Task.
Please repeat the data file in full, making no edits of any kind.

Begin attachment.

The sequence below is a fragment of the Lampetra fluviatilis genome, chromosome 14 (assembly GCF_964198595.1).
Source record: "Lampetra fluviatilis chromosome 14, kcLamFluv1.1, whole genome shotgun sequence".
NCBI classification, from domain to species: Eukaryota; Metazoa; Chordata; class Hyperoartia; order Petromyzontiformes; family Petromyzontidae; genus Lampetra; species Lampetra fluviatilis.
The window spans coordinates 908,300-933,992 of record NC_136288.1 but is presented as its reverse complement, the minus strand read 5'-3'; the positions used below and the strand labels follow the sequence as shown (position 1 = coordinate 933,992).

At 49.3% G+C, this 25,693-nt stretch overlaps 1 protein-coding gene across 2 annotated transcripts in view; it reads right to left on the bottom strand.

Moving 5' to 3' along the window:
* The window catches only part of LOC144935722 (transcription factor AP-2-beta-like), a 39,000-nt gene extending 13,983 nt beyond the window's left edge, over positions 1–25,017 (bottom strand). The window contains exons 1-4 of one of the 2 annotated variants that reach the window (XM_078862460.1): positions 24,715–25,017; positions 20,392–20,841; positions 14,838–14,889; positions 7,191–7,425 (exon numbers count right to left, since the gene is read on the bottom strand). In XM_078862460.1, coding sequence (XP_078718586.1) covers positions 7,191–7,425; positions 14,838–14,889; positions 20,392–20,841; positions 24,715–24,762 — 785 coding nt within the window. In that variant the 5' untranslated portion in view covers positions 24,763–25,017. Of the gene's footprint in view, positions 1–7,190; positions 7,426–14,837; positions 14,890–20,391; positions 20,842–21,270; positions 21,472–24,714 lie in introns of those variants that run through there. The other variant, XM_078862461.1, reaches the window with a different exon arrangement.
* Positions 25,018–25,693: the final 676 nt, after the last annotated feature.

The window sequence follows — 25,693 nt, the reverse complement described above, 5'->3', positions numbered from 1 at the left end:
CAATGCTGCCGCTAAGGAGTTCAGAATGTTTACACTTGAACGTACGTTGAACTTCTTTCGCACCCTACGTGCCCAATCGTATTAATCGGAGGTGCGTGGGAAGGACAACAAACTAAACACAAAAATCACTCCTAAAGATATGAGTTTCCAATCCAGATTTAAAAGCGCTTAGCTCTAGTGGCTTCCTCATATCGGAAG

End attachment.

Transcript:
The sequence below is a fragment of the Lampetra fluviatilis genome, chromosome 14 (assembly GCF_964198595.1).
Source record: "Lampetra fluviatilis chromosome 14, kcLamFluv1.1, whole genome shotgun sequence".
NCBI classification, from domain to species: Eukaryota; Metazoa; Chordata; class Hyperoartia; order Petromyzontiformes; family Petromyzontidae; genus Lampetra; species Lampetra fluviatilis.
The window spans coordinates 908,300-933,992 of record NC_136288.1 but is presented as its reverse complement, the minus strand read 5'-3'; the positions used below and the strand labels follow the sequence as shown (position 1 = coordinate 933,992).

At 49.3% G+C, this 25,693-nt stretch overlaps 1 protein-coding gene across 2 annotated transcripts in view; it reads right to left on the bottom strand.

Moving 5' to 3' along the window:
* The window catches only part of LOC144935722 (transcription factor AP-2-beta-like), a 39,000-nt gene extending 13,983 nt beyond the window's left edge, over positions 1–25,017 (bottom strand). The window contains exons 1-4 of one of the 2 annotated variants that reach the window (XM_078862460.1): positions 24,715–25,017; positions 20,392–20,841; positions 14,838–14,889; positions 7,191–7,425 (exon numbers count right to left, since the gene is read on the bottom strand). In XM_078862460.1, coding sequence (XP_078718586.1) covers positions 7,191–7,425; positions 14,838–14,889; positions 20,392–20,841; positions 24,715–24,762 — 785 coding nt within the window. In that variant the 5' untranslated portion in view covers positions 24,763–25,017. Of the gene's footprint in view, positions 1–7,190; positions 7,426–14,837; positions 14,890–20,391; positions 20,842–21,270; positions 21,472–24,714 lie in introns of those variants that run through there. The other variant, XM_078862461.1, reaches the window with a different exon arrangement.
* Positions 25,018–25,693: the final 676 nt, after the last annotated feature.

The window sequence follows — 25,693 nt, the reverse complement described above, 5'->3', positions numbered from 1 at the left end:
CAATGCTGCCGCTAAGGAGTTCAGAATGTTTACACTTGAACGTACGTTGAACTTCTTTCGCACCCTACGTGCCCAATCGTATTAATCGGAGGTGCGTGGGAAGGACAACAAACTAAACACAAAAATCACTCCTAAAGATATGAGTTTCCAATCCAGATTTAAAAGCGCTTAGCTCTAGTGGCTTCCTCATATCGGAAG